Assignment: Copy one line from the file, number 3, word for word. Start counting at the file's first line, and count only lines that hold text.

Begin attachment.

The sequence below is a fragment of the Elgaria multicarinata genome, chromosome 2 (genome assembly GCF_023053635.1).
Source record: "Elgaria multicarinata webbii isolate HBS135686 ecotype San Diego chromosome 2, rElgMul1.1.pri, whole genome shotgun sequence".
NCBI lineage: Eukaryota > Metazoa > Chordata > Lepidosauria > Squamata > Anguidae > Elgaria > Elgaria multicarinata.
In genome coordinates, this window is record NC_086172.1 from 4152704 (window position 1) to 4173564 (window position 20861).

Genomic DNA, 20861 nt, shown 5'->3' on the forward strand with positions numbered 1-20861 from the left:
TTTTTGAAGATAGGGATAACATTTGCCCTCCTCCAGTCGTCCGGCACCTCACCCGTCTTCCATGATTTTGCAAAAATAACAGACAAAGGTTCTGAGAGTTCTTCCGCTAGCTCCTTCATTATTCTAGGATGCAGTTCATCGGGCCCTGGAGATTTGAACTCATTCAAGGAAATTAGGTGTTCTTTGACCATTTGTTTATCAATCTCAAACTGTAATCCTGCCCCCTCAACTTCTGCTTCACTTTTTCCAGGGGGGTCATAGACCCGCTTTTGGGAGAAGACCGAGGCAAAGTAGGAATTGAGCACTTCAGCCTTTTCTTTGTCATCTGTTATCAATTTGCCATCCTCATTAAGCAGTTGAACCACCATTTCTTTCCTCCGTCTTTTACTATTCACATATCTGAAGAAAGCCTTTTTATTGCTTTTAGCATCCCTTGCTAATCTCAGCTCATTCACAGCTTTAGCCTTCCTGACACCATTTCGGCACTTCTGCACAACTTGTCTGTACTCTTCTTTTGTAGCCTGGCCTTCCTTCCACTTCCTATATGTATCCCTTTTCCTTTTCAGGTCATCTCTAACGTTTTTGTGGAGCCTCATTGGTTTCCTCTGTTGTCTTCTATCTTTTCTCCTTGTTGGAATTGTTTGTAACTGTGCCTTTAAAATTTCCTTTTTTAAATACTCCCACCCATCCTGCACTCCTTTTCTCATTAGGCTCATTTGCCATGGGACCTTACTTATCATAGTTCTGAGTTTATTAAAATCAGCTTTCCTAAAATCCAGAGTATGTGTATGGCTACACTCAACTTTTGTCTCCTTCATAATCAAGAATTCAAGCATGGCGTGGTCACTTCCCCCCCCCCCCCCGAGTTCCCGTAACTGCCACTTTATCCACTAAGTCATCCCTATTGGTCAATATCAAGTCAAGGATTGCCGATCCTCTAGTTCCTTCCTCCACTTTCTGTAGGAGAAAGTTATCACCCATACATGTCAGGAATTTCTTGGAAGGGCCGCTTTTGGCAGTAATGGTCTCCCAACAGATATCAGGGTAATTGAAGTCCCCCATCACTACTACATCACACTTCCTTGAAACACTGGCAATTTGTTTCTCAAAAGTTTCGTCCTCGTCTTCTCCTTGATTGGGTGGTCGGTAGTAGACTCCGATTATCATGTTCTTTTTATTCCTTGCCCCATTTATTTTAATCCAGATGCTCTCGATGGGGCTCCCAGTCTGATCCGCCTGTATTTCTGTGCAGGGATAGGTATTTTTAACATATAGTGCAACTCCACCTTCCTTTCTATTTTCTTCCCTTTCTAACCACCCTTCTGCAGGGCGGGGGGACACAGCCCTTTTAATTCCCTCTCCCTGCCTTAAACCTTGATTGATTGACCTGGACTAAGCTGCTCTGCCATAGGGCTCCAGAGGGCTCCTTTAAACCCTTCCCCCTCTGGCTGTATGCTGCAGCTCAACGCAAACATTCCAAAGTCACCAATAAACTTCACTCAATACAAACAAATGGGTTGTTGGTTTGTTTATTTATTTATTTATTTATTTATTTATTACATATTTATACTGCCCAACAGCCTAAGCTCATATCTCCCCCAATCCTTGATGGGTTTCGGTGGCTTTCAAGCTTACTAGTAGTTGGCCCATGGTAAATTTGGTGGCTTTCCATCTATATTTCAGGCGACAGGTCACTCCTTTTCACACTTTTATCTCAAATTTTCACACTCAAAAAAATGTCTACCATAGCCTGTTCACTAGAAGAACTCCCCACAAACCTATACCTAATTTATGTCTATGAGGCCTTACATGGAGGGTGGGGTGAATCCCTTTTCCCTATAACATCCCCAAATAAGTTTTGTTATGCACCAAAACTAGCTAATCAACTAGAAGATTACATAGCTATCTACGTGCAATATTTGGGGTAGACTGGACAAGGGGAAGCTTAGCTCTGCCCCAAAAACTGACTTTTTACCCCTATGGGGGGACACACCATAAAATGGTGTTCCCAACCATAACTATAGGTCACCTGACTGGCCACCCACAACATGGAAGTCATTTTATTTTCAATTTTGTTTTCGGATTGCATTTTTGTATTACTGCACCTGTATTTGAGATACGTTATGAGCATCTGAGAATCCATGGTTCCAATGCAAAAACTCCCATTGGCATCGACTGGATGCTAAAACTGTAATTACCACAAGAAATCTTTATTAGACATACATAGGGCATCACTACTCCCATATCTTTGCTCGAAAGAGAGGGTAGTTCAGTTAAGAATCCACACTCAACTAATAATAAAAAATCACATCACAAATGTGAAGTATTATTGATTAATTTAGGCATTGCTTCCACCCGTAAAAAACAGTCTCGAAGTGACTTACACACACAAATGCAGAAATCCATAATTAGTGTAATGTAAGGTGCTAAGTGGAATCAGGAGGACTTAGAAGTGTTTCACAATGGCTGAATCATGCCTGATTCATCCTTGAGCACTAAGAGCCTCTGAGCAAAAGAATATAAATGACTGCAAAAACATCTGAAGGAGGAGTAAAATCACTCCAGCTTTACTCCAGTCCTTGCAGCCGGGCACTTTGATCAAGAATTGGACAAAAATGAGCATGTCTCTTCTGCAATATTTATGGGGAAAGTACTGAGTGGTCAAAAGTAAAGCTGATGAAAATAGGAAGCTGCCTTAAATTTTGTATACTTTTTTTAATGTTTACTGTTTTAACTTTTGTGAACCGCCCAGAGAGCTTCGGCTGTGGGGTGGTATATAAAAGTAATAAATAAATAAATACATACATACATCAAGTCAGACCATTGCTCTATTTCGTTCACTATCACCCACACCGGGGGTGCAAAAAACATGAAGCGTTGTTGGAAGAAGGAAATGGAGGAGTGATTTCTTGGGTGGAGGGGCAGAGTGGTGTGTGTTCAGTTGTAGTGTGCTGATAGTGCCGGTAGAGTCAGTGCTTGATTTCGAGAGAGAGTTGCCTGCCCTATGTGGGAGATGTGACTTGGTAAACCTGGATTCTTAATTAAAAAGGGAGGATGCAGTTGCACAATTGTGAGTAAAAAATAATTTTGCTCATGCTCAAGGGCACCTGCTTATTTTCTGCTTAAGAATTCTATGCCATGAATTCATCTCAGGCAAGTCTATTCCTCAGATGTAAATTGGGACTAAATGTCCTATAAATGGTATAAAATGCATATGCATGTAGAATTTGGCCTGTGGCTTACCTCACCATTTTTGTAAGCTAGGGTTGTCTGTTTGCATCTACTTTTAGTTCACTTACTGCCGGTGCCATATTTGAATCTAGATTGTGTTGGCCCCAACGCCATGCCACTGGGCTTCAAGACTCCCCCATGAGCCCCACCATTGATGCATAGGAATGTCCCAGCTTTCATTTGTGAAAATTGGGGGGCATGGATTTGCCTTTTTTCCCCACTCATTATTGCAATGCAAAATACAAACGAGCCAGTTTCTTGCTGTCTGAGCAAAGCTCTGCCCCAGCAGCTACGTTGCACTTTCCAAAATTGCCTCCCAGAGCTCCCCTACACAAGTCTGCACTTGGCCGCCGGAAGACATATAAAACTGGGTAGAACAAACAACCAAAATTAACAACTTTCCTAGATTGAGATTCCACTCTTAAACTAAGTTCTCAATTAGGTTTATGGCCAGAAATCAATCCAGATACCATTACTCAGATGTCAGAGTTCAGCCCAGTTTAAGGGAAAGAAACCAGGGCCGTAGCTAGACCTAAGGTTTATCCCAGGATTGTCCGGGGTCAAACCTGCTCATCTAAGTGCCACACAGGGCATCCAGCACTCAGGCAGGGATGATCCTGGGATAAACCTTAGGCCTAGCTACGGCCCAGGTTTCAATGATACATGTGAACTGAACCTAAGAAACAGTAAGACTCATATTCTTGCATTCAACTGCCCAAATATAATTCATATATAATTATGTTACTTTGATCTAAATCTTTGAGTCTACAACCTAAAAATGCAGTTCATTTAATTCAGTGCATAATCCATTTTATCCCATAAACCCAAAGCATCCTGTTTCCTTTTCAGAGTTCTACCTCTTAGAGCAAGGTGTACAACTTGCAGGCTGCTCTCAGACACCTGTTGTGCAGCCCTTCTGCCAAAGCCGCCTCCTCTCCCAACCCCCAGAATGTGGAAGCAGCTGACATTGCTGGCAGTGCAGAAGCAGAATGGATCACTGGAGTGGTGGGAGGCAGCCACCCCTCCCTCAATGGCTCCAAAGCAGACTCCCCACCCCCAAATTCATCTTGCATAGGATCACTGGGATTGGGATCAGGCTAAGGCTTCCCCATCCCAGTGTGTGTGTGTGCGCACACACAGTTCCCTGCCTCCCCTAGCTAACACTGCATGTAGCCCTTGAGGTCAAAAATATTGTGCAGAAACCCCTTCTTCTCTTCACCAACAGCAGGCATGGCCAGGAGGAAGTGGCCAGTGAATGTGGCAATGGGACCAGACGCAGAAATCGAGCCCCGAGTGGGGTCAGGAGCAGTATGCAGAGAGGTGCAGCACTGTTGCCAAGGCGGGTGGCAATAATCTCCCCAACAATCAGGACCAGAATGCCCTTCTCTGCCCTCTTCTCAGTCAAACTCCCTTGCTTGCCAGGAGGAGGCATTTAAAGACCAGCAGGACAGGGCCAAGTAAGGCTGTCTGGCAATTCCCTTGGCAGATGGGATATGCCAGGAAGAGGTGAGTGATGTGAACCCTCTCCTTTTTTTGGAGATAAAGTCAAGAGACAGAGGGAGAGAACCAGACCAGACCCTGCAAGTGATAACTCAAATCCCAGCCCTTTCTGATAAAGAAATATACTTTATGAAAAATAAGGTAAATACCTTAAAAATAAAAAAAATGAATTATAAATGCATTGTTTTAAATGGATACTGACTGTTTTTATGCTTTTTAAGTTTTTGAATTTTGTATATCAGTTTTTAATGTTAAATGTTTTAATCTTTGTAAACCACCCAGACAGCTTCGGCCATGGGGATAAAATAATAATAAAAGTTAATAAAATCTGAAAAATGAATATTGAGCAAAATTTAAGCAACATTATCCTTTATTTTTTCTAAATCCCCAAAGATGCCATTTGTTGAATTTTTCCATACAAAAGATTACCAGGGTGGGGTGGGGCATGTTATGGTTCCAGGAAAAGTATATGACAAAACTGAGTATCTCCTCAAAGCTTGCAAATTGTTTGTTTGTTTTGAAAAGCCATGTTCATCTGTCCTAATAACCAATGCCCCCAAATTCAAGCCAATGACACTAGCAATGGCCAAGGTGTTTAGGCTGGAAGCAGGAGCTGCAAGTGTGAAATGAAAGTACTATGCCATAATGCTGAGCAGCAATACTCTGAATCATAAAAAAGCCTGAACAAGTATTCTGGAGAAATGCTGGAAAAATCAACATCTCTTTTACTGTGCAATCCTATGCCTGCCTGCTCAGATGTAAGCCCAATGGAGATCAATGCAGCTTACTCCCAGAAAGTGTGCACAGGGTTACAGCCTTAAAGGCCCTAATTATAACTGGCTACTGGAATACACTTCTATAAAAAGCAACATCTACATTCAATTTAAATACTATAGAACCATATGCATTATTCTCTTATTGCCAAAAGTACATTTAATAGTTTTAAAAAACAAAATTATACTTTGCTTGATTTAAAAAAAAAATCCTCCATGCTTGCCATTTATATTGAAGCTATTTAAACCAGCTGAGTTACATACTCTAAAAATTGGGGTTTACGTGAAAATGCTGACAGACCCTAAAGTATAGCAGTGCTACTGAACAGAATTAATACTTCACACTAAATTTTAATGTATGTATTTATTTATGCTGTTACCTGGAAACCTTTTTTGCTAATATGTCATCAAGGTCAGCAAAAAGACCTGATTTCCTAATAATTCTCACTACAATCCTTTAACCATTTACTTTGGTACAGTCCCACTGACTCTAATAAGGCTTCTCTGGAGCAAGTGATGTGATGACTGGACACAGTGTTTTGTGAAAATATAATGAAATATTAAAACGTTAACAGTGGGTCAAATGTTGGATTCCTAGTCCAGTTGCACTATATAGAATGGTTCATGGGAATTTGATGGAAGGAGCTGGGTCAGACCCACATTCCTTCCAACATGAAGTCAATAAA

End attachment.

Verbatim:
NCBI lineage: Eukaryota > Metazoa > Chordata > Lepidosauria > Squamata > Anguidae > Elgaria > Elgaria multicarinata.